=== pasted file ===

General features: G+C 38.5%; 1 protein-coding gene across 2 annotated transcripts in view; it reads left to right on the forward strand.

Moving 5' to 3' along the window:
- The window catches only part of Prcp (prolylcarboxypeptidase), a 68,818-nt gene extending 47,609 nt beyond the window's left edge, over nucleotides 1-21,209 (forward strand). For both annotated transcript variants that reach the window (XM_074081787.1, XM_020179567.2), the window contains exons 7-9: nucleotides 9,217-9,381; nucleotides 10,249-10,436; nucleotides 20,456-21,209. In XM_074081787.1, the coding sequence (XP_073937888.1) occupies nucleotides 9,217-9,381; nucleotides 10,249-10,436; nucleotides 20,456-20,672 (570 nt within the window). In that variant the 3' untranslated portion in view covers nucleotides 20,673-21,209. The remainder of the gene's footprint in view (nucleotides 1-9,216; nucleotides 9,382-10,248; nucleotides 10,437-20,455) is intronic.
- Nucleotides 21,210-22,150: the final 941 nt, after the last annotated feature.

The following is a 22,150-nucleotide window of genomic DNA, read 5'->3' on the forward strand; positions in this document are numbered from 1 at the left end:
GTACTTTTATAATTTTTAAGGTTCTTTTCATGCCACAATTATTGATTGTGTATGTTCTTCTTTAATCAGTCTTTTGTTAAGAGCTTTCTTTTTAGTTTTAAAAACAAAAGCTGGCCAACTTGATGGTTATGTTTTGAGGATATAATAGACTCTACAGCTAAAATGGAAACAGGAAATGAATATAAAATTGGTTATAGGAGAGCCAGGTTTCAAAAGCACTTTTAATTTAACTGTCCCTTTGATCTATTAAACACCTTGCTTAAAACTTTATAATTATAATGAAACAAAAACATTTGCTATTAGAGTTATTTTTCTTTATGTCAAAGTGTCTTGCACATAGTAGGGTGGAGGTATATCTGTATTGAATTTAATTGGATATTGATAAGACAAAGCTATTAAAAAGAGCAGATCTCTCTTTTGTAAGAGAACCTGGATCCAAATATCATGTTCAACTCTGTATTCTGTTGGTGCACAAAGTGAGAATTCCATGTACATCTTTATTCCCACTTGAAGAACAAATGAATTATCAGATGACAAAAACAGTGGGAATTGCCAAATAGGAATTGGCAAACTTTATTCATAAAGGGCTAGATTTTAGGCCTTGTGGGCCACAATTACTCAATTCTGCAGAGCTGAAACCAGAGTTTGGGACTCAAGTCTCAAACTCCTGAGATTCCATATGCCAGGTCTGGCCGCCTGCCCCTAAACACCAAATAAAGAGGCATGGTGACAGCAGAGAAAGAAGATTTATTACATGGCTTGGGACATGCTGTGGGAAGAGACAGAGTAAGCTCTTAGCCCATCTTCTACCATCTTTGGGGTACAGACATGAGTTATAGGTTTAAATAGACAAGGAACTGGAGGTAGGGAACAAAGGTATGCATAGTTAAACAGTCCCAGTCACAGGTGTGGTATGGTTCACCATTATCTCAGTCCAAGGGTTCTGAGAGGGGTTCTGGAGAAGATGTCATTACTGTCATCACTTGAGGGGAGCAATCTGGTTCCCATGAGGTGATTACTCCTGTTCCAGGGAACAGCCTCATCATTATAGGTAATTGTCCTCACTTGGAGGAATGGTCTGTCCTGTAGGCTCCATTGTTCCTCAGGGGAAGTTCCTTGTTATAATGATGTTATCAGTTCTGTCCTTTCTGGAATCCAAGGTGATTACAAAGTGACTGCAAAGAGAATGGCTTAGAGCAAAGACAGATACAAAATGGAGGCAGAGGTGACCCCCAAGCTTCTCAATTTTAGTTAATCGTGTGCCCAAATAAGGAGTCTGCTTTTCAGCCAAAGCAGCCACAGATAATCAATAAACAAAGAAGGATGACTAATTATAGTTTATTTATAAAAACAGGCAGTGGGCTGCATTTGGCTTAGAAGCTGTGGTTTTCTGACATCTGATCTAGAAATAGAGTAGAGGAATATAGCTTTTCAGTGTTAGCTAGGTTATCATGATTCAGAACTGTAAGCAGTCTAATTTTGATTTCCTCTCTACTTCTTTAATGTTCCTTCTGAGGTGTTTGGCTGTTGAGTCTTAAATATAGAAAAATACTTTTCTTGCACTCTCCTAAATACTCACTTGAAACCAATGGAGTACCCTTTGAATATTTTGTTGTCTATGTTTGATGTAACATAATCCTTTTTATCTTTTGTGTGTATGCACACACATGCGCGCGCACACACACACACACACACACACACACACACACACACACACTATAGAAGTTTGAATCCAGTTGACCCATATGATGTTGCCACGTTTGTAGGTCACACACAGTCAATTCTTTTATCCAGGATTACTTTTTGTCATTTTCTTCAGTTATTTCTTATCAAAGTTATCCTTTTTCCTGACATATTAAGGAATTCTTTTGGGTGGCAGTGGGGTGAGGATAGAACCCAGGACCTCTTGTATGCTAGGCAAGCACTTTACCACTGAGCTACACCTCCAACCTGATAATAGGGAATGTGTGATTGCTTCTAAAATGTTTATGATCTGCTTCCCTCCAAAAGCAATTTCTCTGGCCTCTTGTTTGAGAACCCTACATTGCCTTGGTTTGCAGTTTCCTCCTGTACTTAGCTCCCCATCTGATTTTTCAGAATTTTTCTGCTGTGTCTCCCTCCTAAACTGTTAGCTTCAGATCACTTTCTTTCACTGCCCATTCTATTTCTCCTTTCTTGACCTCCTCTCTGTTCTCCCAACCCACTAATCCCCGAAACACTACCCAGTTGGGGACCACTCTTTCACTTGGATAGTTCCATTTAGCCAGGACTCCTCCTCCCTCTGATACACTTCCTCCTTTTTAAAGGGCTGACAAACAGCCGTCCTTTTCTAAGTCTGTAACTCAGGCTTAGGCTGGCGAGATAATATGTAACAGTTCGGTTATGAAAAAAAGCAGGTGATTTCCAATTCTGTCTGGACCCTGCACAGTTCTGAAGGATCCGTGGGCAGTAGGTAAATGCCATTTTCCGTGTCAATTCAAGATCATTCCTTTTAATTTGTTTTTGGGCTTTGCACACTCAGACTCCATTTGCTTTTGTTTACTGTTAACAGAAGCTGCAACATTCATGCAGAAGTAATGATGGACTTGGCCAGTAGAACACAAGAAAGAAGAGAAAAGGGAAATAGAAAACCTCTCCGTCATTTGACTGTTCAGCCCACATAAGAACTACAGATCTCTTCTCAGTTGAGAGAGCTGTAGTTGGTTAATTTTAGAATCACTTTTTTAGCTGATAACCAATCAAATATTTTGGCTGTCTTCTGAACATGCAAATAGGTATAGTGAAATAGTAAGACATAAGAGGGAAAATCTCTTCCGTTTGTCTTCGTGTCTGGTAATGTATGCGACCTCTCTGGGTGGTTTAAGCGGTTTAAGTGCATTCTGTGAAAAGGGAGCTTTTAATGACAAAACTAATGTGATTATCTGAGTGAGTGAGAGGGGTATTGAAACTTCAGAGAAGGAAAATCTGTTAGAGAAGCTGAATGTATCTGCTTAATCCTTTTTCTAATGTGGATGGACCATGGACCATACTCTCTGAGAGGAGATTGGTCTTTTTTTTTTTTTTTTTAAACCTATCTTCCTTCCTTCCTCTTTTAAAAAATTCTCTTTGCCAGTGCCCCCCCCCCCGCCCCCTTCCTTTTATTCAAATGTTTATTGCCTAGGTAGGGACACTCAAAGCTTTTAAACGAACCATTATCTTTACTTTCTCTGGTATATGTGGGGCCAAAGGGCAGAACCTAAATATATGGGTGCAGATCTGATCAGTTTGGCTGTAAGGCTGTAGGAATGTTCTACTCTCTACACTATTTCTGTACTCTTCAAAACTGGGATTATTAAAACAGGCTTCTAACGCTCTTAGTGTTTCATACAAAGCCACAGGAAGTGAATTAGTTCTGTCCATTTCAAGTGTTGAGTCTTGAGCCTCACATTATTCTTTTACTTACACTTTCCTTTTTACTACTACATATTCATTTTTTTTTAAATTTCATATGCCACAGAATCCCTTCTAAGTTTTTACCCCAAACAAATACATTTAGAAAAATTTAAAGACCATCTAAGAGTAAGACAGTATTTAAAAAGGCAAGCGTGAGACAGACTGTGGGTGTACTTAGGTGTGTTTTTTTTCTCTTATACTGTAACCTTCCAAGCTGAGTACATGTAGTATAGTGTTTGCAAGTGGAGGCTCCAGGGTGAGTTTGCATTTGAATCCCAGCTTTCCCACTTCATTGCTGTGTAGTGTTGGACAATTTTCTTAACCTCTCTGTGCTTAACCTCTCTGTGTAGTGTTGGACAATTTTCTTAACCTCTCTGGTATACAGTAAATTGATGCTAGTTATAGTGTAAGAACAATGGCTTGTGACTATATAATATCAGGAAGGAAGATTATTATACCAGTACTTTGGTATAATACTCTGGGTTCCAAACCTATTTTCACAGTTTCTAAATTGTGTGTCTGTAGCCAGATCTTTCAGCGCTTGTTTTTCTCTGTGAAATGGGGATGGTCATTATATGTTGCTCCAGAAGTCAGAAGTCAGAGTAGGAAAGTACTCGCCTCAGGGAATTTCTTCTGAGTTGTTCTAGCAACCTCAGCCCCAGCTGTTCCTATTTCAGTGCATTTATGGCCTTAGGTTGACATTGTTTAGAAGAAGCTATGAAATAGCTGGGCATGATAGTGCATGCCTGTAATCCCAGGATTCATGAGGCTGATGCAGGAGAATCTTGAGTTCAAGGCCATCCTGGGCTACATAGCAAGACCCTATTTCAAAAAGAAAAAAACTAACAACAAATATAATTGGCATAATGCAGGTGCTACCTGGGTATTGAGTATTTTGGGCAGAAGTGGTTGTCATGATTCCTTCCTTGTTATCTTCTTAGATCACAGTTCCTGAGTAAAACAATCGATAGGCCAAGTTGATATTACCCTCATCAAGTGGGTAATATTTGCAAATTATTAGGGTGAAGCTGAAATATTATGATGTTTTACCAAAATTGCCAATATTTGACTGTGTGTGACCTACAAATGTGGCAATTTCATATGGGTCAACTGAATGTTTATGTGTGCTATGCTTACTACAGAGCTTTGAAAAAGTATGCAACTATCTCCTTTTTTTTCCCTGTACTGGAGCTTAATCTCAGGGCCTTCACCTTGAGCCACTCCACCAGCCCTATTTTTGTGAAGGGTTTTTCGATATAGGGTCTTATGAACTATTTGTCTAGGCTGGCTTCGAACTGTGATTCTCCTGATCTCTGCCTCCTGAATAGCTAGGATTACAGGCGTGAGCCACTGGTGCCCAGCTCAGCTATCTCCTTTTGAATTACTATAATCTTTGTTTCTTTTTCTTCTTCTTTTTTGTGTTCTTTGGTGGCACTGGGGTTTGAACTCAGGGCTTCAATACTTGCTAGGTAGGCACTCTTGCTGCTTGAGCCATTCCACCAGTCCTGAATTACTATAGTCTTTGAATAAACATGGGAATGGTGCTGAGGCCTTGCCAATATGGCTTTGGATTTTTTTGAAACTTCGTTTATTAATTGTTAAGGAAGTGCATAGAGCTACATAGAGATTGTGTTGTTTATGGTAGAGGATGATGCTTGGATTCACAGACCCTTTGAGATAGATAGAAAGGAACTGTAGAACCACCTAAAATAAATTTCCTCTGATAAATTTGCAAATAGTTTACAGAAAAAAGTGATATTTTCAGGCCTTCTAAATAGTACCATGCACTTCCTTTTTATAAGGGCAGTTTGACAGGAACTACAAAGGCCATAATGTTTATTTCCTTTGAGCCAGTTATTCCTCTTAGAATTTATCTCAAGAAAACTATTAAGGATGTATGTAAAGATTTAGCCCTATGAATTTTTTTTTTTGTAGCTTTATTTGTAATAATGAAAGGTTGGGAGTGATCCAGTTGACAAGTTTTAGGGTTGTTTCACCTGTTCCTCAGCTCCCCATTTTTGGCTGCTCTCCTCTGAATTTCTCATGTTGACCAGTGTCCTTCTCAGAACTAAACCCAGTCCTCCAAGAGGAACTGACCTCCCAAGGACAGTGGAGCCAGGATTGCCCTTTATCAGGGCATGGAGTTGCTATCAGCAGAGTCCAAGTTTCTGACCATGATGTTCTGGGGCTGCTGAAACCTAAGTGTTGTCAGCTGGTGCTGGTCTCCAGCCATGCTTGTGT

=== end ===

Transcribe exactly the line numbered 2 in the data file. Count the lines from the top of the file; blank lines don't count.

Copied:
Moving 5' to 3' along the window: